View from underneath the tower

Yew Walk

The tower seen from the recently mowed meadow

Dovecote in the meadow

Lime Walk

Cottage Garden shadows

Exquisite planting in the Cottage Garden


Hydrangea serrata ‘Preziosa’

Flowering now in the Old Garden. This chap is splendid; dark stems and foliage plus flowers that intensify in colour as they age!

Monday, 15 August 2011

Plants at Dixter

As I have attempted to hint at in the two previous posts, the garden at Great Dixter was full of wonderful plants! Below is a selection from those that offered the most enjoyment, although it was jolly difficult to choose!
This is the last of the Dixter reports; I have to move on with my life.

Tagetes ‘Cinnabar’, Christopher Lloyd selected this over several years by growing long rows of them and saving seed from the tallest plant each year

This is one of my favourite plants, Salvia confertiflora. These are second year plants taken from cuttings last September, huge impressive things can be grown by digging the plant up before the frosts and overwintering them in the greenhouse. That third year display is magnificent!

Cosmos bipinnatus ‘Rubenza’ & Ageratum houstonianum ‘Red Sea’

One of East Sussex’s finest getting stuck in to Amberboa muricata

Dipsacus fullonum, Teasel. Cracks in the path, it’s all over the bally place! A wonderful plant

Clematis viticella ‘Alba Luxurians’, I just read an article suggesting if you only have space for one Clematis then this is it! Strong stuff but it was certainly a joy to discover

Eucryphia x nymansensis 'Nymansay', this is a huge tree that was smothered in these delightfully scented blooms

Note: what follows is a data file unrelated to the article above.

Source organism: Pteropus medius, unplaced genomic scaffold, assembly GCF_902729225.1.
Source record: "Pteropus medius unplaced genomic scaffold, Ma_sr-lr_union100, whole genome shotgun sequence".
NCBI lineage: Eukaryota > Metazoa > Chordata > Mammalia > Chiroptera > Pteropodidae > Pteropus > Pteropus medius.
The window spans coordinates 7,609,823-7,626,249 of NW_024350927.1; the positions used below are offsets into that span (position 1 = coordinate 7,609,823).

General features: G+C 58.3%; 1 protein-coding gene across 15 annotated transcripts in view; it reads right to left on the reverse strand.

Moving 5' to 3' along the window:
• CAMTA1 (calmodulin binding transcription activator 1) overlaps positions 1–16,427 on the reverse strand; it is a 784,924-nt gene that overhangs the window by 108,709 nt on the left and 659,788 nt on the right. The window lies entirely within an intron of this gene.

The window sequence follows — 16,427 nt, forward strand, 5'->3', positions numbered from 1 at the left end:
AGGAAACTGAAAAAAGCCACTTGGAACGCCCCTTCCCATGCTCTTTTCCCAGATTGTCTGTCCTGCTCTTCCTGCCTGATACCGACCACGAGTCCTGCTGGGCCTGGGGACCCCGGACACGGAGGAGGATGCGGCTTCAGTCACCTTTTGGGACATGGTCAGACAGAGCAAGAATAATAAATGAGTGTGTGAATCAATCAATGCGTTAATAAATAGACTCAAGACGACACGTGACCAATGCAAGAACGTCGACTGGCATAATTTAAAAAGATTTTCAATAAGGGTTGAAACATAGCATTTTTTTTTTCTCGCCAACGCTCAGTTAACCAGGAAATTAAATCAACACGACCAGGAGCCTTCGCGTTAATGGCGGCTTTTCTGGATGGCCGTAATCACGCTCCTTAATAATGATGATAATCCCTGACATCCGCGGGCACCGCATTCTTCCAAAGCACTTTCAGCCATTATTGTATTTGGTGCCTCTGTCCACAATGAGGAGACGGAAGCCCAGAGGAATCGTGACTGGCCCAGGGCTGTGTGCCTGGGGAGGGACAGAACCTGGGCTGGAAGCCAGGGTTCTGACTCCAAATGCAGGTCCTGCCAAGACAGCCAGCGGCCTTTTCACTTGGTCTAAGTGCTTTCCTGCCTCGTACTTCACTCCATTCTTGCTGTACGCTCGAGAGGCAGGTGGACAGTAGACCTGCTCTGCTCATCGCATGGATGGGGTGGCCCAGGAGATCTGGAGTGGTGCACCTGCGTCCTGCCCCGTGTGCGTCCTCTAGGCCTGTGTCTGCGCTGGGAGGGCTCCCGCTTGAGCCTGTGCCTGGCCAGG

A gem spotted in the plant sale area

£4? Investment

Sunday, 14 August 2011

Plantings at Dixter

I’m grateful to have to gone here directly after the placement at Wollerton, where the planting was also magnificent but in a quite different way. The Herbaceous Border at Wollerton is one of the most beautiful things I’ve ever seen; breathtaking colours in complete harmony, with a perfect transition of colour along the border in the classic Jekyll style. The atmosphere there was a lot more controlled, or at least ‘designed’ and orderly. The perfection though was its beauty, and this would have been greatly diminished by scores of blasted Teasels self-seeding themselves all about the place! Cut to Great Dixter, where the beauty of the place is its carefree romance, and apparent wildness, where self-seeders running riot looks utterly correct & proper.

The way we thread groups into and through one another so that the plants appear to have put their own ideas into the weaving of an overall tapestry, makes its strongest contribution to the cottage garden element.”

This quote from Christopher Lloyd hints at what I witnessed during last week. That classic idea of cottage garden informality, with flowers and herbs crammed into the borders side by side, gets close to the nub of the success of Dixter. Plants are planted dangerously close together, and the sheer volume of plants leads to rather complex arrangements! That said, the bare bones of a scheme can actually be pretty basic, i.e. several groups of adjacent perennials, but the magic comes from the presentation and what is weaved over the top. The likes of Verbena bonariensis are overlaid on a scheme, which have huge impact but require little planting space. Species with a branching habit such as Cornflower, or gauzy foliage such as Bronze Fennel, are also quite practical planting options, as quite simply they allow you to see through them. It would be pointless packing in all these delightful specimens if one couldn’t see past the first drift! These ideas are then repeated throughout the season with successional planting, an area often changing three times with a different plant or combination. This approach to planting, over a long season and with old-fashioned plants, ultimately leads to scenes of more bees and hoverflies than you might think possible to see in one place, and for me that is the greatest joy!